LANSING, Mich. (Michigan News Source) – The Michigan Senate has passed a bill that would allow state agencies to create water quality regulations that are stricter than federal guidelines. The new Senate Bill 14 would repeal Public Act 602 of 2018, which Senate Democrats say will “allow state government to set the highest and best standards for Michigan’s drinking water.”
The bill was sponsored by State Senator Sean McCann (D-Kalamazoo) who called the existing law “restrictive.”
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“I was very concerned when the 2018 law passed because federal standards across the board are usually set to the lowest common denominator,” McCann said. “Michigan, because of its unique place nestled in the heart of Great Lakes, needs the authority to set higher standards for the protection of our natural resources, especially water.”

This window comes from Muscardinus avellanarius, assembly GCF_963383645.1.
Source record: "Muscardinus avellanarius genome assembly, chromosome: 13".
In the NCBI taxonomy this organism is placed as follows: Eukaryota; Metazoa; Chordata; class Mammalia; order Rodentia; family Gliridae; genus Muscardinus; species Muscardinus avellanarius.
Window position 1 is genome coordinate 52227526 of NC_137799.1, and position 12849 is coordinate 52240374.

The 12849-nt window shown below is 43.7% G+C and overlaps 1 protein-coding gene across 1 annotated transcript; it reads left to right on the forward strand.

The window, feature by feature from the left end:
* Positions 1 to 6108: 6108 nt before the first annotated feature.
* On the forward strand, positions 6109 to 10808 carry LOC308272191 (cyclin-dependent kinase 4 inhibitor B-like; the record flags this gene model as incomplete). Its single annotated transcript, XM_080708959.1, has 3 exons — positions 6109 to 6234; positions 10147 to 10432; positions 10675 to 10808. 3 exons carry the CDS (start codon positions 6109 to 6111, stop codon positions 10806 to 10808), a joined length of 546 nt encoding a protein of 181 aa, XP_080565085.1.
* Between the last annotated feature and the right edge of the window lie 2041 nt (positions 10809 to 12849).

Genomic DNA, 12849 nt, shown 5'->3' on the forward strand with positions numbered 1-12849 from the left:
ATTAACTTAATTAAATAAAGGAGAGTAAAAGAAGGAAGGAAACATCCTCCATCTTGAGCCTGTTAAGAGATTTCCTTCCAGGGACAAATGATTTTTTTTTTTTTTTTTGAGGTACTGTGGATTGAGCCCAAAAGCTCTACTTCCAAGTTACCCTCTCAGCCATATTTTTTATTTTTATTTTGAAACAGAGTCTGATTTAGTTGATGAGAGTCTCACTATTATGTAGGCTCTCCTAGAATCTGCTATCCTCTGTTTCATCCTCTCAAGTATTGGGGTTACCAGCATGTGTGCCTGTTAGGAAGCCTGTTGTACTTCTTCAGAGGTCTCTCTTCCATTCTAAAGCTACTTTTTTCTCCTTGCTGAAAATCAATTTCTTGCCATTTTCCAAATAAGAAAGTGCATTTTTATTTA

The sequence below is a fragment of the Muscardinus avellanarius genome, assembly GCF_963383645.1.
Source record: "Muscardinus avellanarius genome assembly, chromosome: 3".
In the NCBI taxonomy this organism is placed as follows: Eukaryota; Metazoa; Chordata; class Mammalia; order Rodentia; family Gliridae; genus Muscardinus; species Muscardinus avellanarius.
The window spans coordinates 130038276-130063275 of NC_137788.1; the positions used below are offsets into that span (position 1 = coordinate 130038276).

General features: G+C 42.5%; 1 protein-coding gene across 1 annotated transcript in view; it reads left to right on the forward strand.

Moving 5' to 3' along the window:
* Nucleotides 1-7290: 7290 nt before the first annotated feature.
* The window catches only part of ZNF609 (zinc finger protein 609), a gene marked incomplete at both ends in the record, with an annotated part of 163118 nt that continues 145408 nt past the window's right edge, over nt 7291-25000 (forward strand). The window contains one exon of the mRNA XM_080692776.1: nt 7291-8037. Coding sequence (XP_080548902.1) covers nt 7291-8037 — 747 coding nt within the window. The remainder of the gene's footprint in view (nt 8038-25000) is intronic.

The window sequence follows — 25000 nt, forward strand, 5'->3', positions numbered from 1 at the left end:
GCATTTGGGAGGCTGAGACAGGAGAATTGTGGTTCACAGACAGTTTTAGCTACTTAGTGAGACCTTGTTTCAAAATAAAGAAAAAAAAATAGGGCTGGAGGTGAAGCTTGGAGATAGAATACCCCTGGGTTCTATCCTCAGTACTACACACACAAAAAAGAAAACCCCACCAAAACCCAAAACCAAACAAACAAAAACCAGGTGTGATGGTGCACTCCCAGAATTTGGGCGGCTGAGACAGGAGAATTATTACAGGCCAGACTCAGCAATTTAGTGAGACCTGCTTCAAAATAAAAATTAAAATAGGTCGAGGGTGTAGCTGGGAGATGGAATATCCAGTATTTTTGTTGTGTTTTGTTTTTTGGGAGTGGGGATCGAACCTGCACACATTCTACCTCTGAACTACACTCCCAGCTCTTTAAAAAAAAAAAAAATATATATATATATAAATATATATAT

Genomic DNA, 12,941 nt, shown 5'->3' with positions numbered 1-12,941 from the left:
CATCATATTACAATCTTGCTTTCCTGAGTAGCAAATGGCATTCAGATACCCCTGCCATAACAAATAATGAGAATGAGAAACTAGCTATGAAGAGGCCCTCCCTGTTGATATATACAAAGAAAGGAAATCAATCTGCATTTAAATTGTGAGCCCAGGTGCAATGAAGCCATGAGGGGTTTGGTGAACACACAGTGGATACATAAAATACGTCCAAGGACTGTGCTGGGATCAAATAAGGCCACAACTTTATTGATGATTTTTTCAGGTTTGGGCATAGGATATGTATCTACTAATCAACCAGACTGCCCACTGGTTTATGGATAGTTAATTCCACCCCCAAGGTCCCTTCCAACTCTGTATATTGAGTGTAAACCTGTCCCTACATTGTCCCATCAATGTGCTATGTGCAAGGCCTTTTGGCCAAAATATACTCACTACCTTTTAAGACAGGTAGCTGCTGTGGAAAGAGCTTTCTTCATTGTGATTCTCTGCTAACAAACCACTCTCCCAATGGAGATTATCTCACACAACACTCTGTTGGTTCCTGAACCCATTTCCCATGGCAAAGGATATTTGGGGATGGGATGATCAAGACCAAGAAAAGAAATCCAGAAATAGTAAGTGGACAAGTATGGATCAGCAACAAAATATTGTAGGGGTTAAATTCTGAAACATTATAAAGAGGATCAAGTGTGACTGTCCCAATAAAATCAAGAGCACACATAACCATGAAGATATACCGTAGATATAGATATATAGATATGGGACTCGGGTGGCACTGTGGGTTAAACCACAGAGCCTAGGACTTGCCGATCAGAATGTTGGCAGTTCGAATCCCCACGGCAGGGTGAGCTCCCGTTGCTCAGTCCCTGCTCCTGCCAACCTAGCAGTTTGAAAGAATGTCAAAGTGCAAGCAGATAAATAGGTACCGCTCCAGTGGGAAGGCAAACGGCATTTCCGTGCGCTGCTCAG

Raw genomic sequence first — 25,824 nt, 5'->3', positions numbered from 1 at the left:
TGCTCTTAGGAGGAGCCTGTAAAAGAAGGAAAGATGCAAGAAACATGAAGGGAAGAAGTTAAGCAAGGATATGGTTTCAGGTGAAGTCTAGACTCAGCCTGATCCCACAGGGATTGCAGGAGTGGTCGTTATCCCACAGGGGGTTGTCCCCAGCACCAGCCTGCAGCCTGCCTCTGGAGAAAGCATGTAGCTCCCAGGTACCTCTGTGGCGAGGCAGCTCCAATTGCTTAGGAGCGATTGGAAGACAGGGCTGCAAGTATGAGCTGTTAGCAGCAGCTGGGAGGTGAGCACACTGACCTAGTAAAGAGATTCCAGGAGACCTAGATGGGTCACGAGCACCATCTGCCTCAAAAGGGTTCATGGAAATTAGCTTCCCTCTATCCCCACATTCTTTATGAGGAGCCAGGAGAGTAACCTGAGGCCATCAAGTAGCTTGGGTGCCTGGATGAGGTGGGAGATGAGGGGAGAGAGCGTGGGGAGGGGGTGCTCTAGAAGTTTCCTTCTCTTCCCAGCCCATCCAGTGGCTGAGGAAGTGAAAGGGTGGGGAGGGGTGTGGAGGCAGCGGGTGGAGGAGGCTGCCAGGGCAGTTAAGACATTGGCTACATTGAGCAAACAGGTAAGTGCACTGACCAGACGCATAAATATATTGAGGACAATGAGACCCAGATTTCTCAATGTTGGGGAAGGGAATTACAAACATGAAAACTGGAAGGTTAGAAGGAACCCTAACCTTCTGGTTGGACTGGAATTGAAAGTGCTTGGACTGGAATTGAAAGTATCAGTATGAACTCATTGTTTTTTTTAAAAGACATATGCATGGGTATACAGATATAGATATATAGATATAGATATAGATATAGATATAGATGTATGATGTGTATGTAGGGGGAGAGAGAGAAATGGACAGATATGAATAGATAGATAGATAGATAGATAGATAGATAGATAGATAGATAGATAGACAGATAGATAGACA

Current laws allow state agencies to adopt rules more stringent than federal regulations only if there is a clear and convincing need, or if a state statute specifically authorizes the rule. This is subject to an emergency rule and a provision exempting the amendment of special education programs and services rules. In a press release, the Senate Democrats said this “requires state officials to spend time and taxpayer dollars building a case for better protections any time they exceed the national standard, which delays the adoption of best practices and leaves residents vulnerable.”
According to the Bill Analysis published by the legislature, the new bill should have no fiscal impact on either state or local government.
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